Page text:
Real gross domestic product (GDP) fell in every province and the Northwest Territories in 2020 and rose in Yukon and Nunavut after the World Health Organization declared COVID-19 a pandemic on March 11.

Pandemic impacts gross domestic product in all 13 Canadian jurisdictions

Over the course of the year, all levels of government in Canada implemented measures to limit the spread of the virus. Government measures combined with a shift by many Canadians to work from home, affected almost every segment of the Canadian economy.

For most provinces, the economic contraction in 2020 was the most severe observed in 40 years. The impact on GDP varied across the country, reflecting differences in the extent to which new and continuing public health restrictions were imposed in the provinces and territories.

Ontario (-1.95%) contributed the most to the decline at the national level, largely because of the size of its economy. Alberta accounted for 1.25% of the national decline, as ongoing weak oil prices on world markets, combined with the impact of the pandemic, suppressed activity in the important oil and gas sector and related downstream industries. In turn, Quebec accounted for 1.05% of the total decrease at the national level, and British Columbia represented 0.51% of the decline.

Widespread contraction in services-producing industries main driver of decline in 2020

Both goods-producing and services-producing industries contracted in every province. However, services-producing industries contributed more to the overall decline. The contraction in services-producing industries was widespread, with the largest impact on those services that require in-person interaction and where online delivery is unfeasible or not economically viable. Particularly hard hit were transportation and warehousing, arts, entertainment and recreation, accommodation and food services, and other services (except public administration).

Transportation and warehousing fell significantly across Canada, led by air transportation as severe restrictions on travel were imposed. Transit, ground passenger and scenic and sightseeing transportation saw a marked drop in ridership, due to measures to promote work from home and limit non-essential trips. Along with these travel restrictions, government-imposed limits on gatherings led to a sharp contraction in accommodation and food services, arts, entertainment and recreation industries, as well as other services (except public administration).

Health care and social assistance were down in 2020 as offices of physicians, dentists and medical and diagnostic laboratories reduced many of their in-person visits and activities in response to restrictive health measures. Education services also declined across Canada as public authorities closed schools and universities, though the contraction was mitigated as classes moved online and eventually returned to an in-person or hybrid model.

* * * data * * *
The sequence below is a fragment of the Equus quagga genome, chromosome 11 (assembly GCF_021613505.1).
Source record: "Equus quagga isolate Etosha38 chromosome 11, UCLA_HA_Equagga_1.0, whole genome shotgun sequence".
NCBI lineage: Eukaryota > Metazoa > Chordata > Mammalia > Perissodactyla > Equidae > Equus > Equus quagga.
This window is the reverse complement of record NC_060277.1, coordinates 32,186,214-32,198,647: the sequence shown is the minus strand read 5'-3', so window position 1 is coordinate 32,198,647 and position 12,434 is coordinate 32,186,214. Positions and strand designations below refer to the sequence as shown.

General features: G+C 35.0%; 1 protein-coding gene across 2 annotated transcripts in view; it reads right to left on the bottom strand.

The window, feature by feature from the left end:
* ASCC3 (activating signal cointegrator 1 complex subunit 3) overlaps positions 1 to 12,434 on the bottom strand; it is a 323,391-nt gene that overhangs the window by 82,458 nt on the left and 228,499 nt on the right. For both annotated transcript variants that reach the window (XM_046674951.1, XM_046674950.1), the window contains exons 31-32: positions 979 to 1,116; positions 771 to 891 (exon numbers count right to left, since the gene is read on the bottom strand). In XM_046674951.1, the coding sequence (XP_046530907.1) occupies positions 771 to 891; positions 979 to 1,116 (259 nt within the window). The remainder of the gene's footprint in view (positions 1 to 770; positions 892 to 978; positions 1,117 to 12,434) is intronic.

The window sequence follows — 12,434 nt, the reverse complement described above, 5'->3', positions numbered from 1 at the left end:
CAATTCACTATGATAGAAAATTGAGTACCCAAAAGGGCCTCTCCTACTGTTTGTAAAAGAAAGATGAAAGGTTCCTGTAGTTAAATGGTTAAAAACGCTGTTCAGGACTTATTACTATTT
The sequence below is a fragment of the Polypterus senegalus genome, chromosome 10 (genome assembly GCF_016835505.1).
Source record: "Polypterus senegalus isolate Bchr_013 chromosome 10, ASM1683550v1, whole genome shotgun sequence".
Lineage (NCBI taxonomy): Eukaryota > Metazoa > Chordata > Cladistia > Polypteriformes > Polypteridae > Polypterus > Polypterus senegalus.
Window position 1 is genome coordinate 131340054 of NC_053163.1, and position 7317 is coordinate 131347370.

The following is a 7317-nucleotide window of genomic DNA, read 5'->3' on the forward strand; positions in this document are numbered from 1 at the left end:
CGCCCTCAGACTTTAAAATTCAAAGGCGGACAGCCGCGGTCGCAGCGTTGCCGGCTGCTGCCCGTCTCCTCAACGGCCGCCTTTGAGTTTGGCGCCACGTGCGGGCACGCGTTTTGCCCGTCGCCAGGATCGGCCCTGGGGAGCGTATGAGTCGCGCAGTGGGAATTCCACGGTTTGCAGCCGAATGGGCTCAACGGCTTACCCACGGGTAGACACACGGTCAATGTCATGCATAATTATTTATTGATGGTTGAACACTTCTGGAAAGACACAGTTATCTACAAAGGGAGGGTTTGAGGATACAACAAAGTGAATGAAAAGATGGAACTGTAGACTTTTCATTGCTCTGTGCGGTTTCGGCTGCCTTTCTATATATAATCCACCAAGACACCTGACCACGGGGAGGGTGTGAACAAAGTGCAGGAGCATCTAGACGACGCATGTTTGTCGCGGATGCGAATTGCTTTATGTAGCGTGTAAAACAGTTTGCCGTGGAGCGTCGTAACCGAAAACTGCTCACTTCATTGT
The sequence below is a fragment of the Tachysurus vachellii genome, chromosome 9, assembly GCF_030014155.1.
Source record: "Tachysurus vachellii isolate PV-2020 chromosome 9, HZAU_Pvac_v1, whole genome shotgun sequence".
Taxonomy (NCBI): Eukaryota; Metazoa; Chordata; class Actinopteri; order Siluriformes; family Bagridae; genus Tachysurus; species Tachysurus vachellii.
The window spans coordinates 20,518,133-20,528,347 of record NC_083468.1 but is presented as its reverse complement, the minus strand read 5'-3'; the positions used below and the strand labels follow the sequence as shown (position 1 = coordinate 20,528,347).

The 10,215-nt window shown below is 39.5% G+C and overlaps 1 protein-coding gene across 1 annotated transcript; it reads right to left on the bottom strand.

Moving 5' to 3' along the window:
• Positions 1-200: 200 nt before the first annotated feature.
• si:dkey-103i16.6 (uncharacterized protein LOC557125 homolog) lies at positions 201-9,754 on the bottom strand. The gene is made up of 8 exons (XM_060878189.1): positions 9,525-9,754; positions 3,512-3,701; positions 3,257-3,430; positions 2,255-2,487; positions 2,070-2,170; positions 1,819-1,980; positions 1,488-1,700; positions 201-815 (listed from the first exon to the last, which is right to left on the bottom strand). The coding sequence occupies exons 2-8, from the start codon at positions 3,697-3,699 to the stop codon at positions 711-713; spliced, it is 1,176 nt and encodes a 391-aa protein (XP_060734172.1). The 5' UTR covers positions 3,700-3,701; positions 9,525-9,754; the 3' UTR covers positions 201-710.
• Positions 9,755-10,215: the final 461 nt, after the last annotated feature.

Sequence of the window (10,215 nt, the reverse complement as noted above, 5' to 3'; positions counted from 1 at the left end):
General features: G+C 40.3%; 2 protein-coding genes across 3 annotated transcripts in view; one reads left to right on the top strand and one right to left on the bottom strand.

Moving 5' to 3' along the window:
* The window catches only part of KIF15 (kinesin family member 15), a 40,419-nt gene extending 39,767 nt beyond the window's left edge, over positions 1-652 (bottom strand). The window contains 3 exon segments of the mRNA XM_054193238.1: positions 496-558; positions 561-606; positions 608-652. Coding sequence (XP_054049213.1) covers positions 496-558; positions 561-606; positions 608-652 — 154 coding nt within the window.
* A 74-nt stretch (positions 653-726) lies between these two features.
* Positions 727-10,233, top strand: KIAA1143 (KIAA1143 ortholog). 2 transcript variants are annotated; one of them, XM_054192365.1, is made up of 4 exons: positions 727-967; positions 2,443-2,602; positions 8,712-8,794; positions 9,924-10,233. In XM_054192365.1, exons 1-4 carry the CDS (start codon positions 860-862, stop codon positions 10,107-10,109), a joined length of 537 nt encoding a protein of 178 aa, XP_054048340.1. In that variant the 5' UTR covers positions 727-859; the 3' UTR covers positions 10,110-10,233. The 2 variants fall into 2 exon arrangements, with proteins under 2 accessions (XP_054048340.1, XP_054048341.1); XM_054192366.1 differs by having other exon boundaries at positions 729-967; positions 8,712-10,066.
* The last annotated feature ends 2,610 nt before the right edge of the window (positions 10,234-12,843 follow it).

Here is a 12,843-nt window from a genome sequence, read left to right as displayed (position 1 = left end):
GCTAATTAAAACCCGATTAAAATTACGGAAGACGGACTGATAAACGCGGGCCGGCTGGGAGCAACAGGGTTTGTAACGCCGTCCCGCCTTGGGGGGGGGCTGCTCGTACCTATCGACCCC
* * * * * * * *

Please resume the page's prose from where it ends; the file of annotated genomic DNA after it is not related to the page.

In contrast, finance and insurance industries rose in all jurisdictions. Real estate and rental and leasing activities and residential construction increased in most regions in spite of lockdown measures. In many provinces, activity at the offices of real estate agents and brokers surged as the desire for more personal space, including room for home offices, combined with low mortgage rates and higher disposable income, bolstered the housing market.

Goods-producing industries contribute the most to the percentage change

Activity from goods-producing sectors was generally more variable from jurisdiction to jurisdiction than services-producing sectors, in part because it was somewhat less affected by the public health measures adopted to contain the pandemic. And, while services as a whole contributed more to the annual GDP declines in all provinces and territories, except Saskatchewan and Yukon, on an individual sector basis, goods-producing industries recorded the most significant contributions to percentage change (CPC) in most jurisdictions (whether growing or contracting). In Alberta (-2.07 CPC), Saskatchewan (-1.50 CPC) and all three territories, mining, quarrying, and oil and gas extraction impacted total GDP the most. Manufacturing was the primary driver in Quebec (-1.26 CPC) and Ontario (-1.25 CPC), while construction (-2.61 CPC) was the largest factor in the Newfoundland and Labrador economy in 2020.

For a full breakdown by province and territory, visit the Statistics Canada website. 

Source: Statistics Canada